Images for Academic Work

I am always searching for places to get images that I can use in my academic work, teaching slides, presentations etc. To help me, and perhaps others, I have made a list of sources.

Crypto Wars 2.0

I was invited to give a talk at Oxford University on Crypto Wars 2.0 for the Cyber Security DTC that is jointly ran by Oxford and Royal Holloway. I have given a talk on the Crypto Wars at Durham in the past but this talk was a combination of a revisiting the the Crypto Wars today, but also a look to the future. I have produced a podcast of the talk and the slides are available here.

Business History – Banks, births, and tipping points

We have a new piece published in Business History, Complexity in History: modelling the organisational demography of the British banking sector. Continuing our work modelling the British banking sector we have responded to the very interesting comment by J Bissell, “The decline in the British bank population since 1810 obeys a law of negative compound interest“, on our original paper. This gave us the opportunity further discuss the role of modelling in understanding historical processes and present some more recent insights into the development of the banking sector. We where also able to revisit the Tipping Point in the sector and question whether it is indeed a tipping point at all.

Garnett, Philip, Simon Mollan, and R. Alexander Bentley. n.d. “Banks, Births, and Tipping Points in the Historical Demography of British Banking: A Response to J.J. Bissell.” Business History 0 (0): 1–7.

J. J. Bissell, “The decline in the British bank population since 1810 obeys a law of negative compound interest”. Business History Vol. 59 , Iss. 5,2017

RGS Panel: Risk and Complexity in Finance and Beyond

Our Royal Geographical Society panel, “Risk and Complexity in Finance and Beyond” has been accepted for this years RGS annual conference!

Some details below:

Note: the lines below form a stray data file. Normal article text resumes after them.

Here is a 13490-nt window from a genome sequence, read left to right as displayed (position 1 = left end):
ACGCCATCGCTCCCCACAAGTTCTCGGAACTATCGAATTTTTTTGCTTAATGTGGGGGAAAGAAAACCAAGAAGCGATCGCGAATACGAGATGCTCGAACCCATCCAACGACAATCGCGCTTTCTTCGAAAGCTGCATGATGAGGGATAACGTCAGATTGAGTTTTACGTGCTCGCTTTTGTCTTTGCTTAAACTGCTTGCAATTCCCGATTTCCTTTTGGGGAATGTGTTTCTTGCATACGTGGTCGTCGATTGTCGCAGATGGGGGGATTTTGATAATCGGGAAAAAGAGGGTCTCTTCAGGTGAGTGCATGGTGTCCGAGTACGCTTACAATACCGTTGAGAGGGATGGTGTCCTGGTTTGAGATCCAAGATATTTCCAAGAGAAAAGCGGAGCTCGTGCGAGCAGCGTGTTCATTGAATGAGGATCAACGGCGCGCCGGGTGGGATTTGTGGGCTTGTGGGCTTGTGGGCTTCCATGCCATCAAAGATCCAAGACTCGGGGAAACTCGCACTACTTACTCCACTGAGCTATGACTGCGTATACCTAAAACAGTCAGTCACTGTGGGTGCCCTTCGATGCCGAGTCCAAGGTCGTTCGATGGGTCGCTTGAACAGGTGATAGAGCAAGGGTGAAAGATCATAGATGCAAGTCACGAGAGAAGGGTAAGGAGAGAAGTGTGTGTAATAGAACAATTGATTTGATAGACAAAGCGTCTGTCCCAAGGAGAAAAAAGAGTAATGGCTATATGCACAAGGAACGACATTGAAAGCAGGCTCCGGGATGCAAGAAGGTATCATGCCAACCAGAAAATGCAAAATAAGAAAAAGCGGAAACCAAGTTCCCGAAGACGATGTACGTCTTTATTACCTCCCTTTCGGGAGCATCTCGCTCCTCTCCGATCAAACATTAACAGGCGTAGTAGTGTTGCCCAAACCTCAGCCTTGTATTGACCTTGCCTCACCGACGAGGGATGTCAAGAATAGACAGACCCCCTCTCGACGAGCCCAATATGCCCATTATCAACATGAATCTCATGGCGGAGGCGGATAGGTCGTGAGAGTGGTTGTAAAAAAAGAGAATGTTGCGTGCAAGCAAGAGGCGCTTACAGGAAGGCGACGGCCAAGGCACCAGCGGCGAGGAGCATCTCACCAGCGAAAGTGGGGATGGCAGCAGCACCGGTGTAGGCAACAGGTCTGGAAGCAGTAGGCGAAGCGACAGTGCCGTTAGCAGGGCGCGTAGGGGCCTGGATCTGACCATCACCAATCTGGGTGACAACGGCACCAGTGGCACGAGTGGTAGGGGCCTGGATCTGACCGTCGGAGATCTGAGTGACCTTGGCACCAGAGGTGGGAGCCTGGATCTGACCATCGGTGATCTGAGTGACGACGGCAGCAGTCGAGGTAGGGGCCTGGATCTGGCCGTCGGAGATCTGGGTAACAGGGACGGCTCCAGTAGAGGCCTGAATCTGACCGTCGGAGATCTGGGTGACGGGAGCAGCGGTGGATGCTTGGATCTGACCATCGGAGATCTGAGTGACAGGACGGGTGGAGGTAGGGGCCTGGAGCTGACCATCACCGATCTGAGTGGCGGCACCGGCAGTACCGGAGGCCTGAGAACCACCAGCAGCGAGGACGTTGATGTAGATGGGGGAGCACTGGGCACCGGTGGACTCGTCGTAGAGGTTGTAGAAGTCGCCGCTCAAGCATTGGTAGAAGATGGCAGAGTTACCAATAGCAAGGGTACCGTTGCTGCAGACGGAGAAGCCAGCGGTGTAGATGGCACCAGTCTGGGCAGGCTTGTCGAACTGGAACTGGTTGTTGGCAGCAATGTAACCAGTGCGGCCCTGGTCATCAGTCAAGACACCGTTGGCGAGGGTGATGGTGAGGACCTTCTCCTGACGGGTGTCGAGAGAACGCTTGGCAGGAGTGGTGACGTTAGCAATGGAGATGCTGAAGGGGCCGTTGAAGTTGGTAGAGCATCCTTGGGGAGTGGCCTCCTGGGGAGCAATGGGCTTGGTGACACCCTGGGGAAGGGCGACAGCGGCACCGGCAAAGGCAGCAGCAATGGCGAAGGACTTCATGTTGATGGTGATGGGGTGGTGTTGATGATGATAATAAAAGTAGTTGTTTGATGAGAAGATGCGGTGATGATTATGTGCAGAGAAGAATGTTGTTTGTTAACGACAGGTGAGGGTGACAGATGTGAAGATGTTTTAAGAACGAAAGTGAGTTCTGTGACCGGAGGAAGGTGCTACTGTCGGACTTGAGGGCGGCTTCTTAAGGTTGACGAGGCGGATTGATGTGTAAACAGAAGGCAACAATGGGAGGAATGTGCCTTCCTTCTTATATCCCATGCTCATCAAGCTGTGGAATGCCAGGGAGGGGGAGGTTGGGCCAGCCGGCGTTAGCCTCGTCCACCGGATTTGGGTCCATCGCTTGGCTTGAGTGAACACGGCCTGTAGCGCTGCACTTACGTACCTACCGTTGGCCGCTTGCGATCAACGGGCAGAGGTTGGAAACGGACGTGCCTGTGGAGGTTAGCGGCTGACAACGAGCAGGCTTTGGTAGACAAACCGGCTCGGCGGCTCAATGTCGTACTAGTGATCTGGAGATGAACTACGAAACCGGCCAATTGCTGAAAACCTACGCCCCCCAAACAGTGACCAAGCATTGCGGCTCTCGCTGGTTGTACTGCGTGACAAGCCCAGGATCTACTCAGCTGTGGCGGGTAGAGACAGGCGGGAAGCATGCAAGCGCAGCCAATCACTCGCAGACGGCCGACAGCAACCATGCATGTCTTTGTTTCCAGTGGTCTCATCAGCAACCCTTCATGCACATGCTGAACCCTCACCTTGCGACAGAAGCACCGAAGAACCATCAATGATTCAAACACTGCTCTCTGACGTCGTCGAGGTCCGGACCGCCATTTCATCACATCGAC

Session organiser/s: Philip Garnett, The University of York, UK; John H. Morris, Durham University, UK
Session chair/s: Philip Garnett, The University of York, UK; John H. Morris, Durham University, UK

Session authors and presenters: Louise Amoore, Durham University, UK; David Chandler, University of Westminster, UK; Nat O’Grady, University of Southampton, UK; John H. Morris, Durham University, UK; Spencer Cox, University of Minnesota, USA; Philip Garnett, The University of York, UK; Eli Lazarus, Cardiff University, UK; Vanessa Schofield, Durham University, UK

The conference takes place at the University of Exeter from Tuesday 1 September 2015 (when registration opens from midday and there will be pre-conference workshops and an evening plenary/welcome event), through to Friday 4 September 2015. Sessions may be scheduled at any time between 9am and 6:30pm on Wednesday 2 and Thursday 3 September, or between 9am and 4.20pm on Friday 4 September 2015.

Twitter Data Grant

I recently applied for one of the Twitter data grants. My application was declined which was a shame. I think I probably wanted too much data. Not to be deterred I have applied for money elsewhere. I want data to do some analysis on response to political events by twitter users, with a view to understanding how twitter users interact with debates around politics. Fingers crossed I have more success this time.